Dr. Susan’s advice: What is happening here is not about danger, and it isn’t about fear, even though it feels like that to you. You say that you live in a great neighborhood, and that he is leaving the children in the driveway. Quick question: have you ever left them in the driveway? Or left them at the front of the grocery store while you run to get a cart, or answered your phone while at the playground, turning your attention away from them? For just a second? My guess is that you have, and that it didn’t seem like a big deal to you because it isn’t a big deal. What your husband is doing, though, feels different. Why is this?
There are two issues going on: trust and respect. The trust issue comes from you, and for whatever reason, you do not trust your husband completely to take care of the children. This is not infrequent when women are the primary caretakers, and the internet is riddled with articles about fixing the “chore wars,” many of which suggest turning over control. You are used to being in charge of how the children are raised, and you get nervous when you turn over the control. Since this particular situation is something that happens often, it is where the trust issues are coming out.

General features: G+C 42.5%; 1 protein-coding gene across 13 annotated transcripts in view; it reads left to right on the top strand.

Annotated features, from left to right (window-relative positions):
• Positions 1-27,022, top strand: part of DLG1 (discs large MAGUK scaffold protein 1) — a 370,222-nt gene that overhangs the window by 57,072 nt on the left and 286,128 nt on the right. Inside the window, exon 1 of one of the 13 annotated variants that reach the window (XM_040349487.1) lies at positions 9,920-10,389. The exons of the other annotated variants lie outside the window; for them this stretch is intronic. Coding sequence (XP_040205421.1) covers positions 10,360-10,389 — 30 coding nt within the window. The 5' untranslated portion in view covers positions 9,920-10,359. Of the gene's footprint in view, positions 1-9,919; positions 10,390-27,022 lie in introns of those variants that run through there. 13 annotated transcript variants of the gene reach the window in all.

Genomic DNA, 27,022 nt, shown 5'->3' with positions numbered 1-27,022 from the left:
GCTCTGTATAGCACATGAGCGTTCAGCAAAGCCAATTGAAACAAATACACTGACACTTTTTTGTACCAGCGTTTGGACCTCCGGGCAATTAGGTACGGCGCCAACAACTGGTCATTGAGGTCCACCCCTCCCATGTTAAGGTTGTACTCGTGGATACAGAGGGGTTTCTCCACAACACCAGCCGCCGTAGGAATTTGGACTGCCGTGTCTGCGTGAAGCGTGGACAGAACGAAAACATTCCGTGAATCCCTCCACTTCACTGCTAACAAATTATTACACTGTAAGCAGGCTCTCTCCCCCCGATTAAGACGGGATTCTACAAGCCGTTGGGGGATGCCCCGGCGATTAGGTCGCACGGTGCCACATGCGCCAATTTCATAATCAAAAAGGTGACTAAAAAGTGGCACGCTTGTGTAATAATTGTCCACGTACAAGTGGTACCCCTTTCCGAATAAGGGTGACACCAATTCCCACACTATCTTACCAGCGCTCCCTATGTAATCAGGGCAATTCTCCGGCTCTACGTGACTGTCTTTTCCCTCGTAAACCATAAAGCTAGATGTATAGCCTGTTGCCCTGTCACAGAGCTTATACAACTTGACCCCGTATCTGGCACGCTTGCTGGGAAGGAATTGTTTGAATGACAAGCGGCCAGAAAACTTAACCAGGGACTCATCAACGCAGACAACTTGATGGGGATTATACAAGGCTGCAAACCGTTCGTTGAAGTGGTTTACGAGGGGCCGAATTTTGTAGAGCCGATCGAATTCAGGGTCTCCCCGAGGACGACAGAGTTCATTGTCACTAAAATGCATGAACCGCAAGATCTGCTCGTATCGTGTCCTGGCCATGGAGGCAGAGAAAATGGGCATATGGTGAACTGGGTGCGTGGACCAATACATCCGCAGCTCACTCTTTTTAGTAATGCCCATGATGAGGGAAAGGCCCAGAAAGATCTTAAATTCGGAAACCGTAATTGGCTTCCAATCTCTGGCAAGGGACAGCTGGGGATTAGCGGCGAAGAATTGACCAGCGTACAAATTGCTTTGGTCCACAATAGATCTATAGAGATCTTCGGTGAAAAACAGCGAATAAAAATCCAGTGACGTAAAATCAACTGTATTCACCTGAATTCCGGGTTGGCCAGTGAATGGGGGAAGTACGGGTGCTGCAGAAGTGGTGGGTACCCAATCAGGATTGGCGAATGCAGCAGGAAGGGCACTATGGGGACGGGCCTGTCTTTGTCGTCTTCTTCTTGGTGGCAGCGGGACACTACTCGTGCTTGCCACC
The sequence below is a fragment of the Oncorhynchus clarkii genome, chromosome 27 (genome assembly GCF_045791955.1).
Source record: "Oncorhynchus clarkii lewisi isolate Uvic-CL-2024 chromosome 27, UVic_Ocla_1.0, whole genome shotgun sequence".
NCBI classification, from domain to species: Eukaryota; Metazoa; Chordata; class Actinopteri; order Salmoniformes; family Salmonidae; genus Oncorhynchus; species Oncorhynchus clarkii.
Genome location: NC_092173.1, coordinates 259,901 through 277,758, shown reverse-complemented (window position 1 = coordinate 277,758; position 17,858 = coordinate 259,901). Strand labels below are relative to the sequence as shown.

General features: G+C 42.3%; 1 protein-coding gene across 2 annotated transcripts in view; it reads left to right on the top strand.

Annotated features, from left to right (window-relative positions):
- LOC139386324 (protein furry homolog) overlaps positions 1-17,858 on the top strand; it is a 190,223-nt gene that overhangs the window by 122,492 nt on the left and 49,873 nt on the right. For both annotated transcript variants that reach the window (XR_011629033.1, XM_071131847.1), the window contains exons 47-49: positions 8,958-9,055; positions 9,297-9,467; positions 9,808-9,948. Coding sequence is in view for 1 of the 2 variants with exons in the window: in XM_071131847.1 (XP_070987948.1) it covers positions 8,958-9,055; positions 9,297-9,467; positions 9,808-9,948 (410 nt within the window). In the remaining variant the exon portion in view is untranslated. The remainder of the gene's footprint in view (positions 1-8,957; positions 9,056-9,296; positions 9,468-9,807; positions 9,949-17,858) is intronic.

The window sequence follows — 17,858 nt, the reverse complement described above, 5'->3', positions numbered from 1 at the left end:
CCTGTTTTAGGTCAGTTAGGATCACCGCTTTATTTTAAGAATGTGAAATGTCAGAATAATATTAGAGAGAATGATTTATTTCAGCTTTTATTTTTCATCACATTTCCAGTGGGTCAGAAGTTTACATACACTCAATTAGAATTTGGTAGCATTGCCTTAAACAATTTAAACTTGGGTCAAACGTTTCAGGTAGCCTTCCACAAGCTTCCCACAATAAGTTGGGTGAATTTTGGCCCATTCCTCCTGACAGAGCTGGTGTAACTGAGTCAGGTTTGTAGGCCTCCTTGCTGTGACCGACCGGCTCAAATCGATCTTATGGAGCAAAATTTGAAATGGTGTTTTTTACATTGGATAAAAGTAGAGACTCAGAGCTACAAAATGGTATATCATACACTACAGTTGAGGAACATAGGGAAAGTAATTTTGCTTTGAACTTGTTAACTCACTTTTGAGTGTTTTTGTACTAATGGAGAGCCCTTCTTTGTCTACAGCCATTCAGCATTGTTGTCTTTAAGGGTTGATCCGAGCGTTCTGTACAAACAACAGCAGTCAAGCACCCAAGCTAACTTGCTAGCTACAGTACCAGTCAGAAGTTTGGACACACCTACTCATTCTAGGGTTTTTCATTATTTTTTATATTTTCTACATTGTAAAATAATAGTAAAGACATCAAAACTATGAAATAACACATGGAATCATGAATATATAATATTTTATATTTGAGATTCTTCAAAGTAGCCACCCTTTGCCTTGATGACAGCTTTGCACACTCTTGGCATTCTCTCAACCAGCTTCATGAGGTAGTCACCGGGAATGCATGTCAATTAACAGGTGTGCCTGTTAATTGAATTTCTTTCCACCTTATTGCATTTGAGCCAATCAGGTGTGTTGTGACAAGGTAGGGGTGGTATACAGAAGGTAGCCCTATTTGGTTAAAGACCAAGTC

Putting it simply: the risk of a child being kidnapped in the United States is very unlikely. There are 69.8 million kids under 18 in the United States.Around 800,000 are reported missing each year, of which, 200,000 are actually reported as abducted (instead of just lost). Of those, 58,000 were abducted by non-family members, and the number of stereotypical kidnappings (involving a stranger, or near-stranger, who kidnaps the kid for evil reasons, demands randsom, etc.) is 115. This is a .00016% chance of your kids being kidnapped in the way that you imagine, and that figure for your situation would be even lower given the fact that your neighborhood sounds like it is well-populated, your husband is leaving them outside for a few minutes during daylight hours, and the area is full of families. This is roughly half the chance of getting struck by lightning, or about 1/100 the chance of dying in a car crash. Do you allow your kids to ride in vehicles?